For the better part of the past year, Don Happ has embraced the natural Blackland Prairie that rests between Waxahachie and Maypearl.
As a member of the Indian Trails chapter of Master Naturalists, he has dedicated his time to prepare the property of the McKinney-Aday Family Farm to maintain an authentic feel of the native lands.
In preparation for the Prairie Wildlife and Wildflower Adventure event at the end of April, Happ is currently knee-deep in tall grass and creating fun activities for children.
As he spoke out the property, the 20-year Waxahachie resident explained he pulled up European grass to allow more of the natural silver bluestem grass takes over and admired the puccoon flowers that stood out.
“Most of what we do is educate children, and this is great for our future,” Happ said.
Happ mentioned several tables will be scattered around the historic Aday home with various informative and interactive activities. One activity will have patrons create seed balls that will fertilize the land.
“If you just take the seed that is 26 cents a pound — the cheapest you can get them — you throw them on the ground the birds will eat them, they blow away,” Happ detailed.
Happ has already thrown out several hundred and explained the key is to mix clay, soil and water with the seeds to form little mud balls. Once they dry, throw them in the yard.
“It has to rain three times before the seed falls all apart,” he elaborated. “That means that there is actually enough water in the soil for the plant to live. This was actually invented by Native Americans to plant food.”
Children will also make soil samples out of edible treats, and a chart will be filled out that describes each layer. Another station will cover pollination with plants and wildlife. A woman from the National Audubon Society will also discuss prairie birds.
Happ brought out a box from his vehicle with holes cut out on top. He reached in to pull out a fake worm and explained the animal, a short-tail shrew, is native to the area.
“It’s poisonous but not enough poison to hurt a human,” Happ explained. “They are almost pure carnivores. What I’m going to have them (kids) do is hunt for food like a shrew.”
Happ continued to explain the creature has to eat its own body weight daily and then pulled out a giant toy beetle, and then a small rubber lizard. He pulled out a fake snake and explained the shrew would no longer be the predator but the prey. Happ noted the only shrews he has seen on the property were dead.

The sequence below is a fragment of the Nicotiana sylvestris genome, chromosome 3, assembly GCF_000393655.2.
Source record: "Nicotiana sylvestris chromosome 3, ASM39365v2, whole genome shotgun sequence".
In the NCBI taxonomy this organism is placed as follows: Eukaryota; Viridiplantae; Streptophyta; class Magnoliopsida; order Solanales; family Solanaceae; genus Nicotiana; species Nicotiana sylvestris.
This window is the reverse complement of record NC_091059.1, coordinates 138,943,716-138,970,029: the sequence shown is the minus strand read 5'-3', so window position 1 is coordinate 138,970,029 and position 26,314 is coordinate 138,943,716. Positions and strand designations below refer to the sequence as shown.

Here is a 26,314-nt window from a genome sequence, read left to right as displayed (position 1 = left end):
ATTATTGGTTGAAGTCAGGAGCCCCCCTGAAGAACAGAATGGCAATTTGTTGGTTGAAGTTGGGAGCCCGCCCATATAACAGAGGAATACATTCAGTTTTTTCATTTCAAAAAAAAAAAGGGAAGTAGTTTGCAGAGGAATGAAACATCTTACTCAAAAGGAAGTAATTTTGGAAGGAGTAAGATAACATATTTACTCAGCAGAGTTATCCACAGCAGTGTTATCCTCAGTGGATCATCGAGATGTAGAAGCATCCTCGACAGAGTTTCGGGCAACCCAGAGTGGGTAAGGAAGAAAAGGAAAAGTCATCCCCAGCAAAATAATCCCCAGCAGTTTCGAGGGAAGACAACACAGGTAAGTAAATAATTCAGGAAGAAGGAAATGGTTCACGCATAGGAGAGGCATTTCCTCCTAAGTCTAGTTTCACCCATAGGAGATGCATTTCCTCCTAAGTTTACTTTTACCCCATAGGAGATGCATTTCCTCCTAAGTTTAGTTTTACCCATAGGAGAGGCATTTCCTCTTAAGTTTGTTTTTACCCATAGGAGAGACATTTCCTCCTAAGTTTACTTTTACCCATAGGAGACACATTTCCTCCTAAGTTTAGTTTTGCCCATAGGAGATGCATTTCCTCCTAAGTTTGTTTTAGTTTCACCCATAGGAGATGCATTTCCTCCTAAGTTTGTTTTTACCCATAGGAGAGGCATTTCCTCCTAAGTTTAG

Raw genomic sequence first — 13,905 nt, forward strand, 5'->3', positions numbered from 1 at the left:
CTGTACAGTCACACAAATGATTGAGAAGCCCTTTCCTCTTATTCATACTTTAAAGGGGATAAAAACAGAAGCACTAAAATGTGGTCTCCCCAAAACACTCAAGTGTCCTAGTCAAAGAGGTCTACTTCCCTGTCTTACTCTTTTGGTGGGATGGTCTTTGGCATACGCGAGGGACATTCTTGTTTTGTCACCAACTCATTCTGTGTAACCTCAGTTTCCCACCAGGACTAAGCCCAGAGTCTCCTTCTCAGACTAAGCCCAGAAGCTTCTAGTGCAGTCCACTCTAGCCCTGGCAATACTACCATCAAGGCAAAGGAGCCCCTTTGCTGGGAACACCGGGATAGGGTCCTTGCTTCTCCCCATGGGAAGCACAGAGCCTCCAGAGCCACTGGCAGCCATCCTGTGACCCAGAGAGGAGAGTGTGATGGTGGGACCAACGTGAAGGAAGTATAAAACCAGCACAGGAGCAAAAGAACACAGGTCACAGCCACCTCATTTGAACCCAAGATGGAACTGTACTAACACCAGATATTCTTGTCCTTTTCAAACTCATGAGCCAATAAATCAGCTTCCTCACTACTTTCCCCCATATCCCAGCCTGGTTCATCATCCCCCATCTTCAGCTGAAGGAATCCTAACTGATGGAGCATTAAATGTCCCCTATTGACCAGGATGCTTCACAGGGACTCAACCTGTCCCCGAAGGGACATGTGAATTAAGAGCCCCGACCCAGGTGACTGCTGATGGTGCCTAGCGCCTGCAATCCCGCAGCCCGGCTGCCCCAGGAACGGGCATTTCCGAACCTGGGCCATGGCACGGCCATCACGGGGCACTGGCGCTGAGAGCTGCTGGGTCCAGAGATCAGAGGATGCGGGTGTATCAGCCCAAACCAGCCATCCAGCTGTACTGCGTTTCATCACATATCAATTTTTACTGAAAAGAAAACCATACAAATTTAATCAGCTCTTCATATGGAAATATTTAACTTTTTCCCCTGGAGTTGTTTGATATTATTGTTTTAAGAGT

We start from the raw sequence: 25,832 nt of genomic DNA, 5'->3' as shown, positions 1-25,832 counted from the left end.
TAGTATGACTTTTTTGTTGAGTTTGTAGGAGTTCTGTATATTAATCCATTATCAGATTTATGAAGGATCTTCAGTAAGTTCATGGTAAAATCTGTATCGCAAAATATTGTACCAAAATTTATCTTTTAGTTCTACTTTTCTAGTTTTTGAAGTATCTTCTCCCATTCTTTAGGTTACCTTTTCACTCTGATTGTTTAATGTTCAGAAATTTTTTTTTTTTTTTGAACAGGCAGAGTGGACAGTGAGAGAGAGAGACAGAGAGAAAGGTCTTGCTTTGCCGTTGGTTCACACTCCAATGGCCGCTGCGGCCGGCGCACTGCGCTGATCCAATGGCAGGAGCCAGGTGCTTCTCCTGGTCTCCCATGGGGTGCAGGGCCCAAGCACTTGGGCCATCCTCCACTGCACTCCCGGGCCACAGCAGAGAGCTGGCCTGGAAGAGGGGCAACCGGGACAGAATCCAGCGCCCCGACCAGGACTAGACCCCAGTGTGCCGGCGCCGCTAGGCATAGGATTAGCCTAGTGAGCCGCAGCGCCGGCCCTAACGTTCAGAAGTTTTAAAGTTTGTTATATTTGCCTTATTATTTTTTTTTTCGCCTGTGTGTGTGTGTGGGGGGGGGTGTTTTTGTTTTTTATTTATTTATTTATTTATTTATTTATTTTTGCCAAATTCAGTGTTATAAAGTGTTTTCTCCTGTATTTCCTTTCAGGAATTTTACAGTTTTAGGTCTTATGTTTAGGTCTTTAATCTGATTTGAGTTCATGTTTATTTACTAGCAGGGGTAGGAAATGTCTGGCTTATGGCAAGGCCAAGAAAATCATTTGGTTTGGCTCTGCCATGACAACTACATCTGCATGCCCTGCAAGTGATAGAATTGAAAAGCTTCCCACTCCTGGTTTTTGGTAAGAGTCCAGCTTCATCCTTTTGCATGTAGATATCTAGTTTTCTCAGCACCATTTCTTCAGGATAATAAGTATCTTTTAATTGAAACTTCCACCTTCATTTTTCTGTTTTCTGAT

ELLIS COUNTY RURAL HERITAGE FARM
Ellis County Rural Heritage Farm Inc. will host two natural events this year, and the first one will take place on Sunday, April 28 from 2 — 4 p.m.
First is the Prairie Wildlife and Wildflower Adventure, which will be co-hosted with the Indian Trail Chapter of the Master Naturalists. At this event, patrons can learn about wildlife, flowers, plants and trees that are native to the rich Blackland Prairie.
The Heritage Farm is an ongoing project to enhance public appreciation or and provide educational opportunities to students and learners of all ages about farm life.
The mission of the Heritage Farms is to preserve and to promote public awareness and appreciation of the natural and farming heritage of rural Ellis County. Through public and school tours, living history programs, and garden, row crop or native prairie demonstration projects, opportunities for future generations have been provided to educate others as they gain an understanding and appreciation of rural life in the late 19th and early to the mid-20th century.
The 145-acre property is currently owned by Lu Ann Aday, and collaborated with the Ellis County Museum on the farmland development that is located on Farm-to-Market Road 66, about two miles west of Waxahachie.
One might only notice the 1913 Prairie style McKinney-Aday Farmhouse driving by. The home was restored in 2011 and received a marker granted by Historic Waxahachie, Inc. in 2012 that acknowledged the historical and architectural significance. The Texas State Historical Commission also designated it as a Recorded Texas Historic landmark the year after.
The farmland currently operates a working farm and native prairie areas. The website reads that the 145-acre Heritage Farm is only a remnant of the original 460-acre Marvin W. and Mattie F. Aday family farm.
According to the website, the Superconducting Super Collider Project appropriated a total of 315 acres in the early 1990s.
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Ashley Ford | @aford_news | 469-517-1450